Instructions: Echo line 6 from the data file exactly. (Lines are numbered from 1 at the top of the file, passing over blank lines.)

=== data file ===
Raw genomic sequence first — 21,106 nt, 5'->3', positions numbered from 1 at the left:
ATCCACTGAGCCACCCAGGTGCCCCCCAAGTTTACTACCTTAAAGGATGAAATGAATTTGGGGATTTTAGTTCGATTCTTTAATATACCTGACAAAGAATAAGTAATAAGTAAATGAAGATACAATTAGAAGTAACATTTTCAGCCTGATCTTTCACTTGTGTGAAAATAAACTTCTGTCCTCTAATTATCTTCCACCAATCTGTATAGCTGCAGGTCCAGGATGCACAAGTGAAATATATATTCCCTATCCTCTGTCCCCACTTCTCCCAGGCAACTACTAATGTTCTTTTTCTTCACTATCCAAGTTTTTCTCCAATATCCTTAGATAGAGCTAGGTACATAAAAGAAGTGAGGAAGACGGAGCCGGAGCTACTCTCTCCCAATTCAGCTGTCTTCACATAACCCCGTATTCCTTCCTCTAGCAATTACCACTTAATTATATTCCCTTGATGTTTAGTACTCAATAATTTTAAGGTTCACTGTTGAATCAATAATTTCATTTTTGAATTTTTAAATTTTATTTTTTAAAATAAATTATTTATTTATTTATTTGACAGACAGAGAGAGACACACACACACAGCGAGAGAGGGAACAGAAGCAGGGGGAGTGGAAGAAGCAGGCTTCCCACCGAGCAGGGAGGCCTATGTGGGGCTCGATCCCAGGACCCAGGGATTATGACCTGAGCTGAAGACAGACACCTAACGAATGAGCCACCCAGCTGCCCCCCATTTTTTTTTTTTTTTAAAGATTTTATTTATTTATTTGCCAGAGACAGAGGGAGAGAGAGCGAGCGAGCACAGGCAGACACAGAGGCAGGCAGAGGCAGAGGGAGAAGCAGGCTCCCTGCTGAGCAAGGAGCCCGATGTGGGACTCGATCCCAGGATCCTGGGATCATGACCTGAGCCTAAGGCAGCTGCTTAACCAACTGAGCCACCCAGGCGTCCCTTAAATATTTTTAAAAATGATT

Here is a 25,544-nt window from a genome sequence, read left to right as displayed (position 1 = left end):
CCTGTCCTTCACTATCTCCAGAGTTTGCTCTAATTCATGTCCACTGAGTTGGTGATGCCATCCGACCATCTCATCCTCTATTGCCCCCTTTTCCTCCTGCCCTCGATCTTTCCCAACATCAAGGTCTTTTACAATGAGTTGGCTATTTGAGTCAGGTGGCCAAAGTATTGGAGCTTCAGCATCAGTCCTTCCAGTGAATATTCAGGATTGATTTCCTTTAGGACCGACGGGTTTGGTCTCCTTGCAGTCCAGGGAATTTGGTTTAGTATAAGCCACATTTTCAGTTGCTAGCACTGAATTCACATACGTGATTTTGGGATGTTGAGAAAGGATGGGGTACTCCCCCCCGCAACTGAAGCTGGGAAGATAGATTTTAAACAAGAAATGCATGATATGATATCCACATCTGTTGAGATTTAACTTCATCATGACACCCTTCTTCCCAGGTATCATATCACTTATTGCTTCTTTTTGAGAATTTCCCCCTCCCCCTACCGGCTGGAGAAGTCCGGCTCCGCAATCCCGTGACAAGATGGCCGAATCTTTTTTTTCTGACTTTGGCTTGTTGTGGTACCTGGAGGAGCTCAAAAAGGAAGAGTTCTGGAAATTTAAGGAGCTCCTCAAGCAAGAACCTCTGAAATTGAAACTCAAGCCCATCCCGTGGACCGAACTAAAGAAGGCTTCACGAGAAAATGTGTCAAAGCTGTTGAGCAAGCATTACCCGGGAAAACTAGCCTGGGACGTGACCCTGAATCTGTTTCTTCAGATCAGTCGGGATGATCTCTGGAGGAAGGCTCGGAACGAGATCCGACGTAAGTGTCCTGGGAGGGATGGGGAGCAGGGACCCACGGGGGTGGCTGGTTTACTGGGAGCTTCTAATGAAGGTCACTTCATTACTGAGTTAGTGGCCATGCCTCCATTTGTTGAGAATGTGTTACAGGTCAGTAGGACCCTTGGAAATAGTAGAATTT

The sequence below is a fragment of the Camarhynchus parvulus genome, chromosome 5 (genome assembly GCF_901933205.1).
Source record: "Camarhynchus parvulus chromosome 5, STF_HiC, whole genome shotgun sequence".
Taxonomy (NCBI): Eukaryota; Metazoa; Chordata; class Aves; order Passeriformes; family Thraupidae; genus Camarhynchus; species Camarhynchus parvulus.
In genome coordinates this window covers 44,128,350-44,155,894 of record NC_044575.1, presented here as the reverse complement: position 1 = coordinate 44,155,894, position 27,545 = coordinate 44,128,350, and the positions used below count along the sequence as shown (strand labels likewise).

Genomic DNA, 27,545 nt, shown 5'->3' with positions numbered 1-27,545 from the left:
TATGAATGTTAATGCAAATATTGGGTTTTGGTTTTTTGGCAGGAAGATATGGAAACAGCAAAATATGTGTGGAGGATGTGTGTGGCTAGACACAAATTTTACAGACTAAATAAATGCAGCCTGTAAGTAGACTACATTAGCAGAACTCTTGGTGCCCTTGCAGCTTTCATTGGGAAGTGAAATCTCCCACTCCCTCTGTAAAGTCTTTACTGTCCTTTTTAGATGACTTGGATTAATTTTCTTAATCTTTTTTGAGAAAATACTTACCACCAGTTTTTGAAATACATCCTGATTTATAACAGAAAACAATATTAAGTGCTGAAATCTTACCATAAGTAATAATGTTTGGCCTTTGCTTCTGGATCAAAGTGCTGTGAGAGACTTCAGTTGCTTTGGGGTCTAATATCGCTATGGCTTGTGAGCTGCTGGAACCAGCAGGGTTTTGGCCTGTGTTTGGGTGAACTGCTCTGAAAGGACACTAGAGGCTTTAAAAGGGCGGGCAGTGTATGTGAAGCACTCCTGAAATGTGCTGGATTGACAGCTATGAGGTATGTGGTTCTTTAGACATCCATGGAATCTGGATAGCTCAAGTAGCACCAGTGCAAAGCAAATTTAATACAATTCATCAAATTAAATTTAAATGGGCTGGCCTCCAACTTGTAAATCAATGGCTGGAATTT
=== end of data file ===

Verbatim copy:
Source record: "Camarhynchus parvulus chromosome 5, STF_HiC, whole genome shotgun sequence".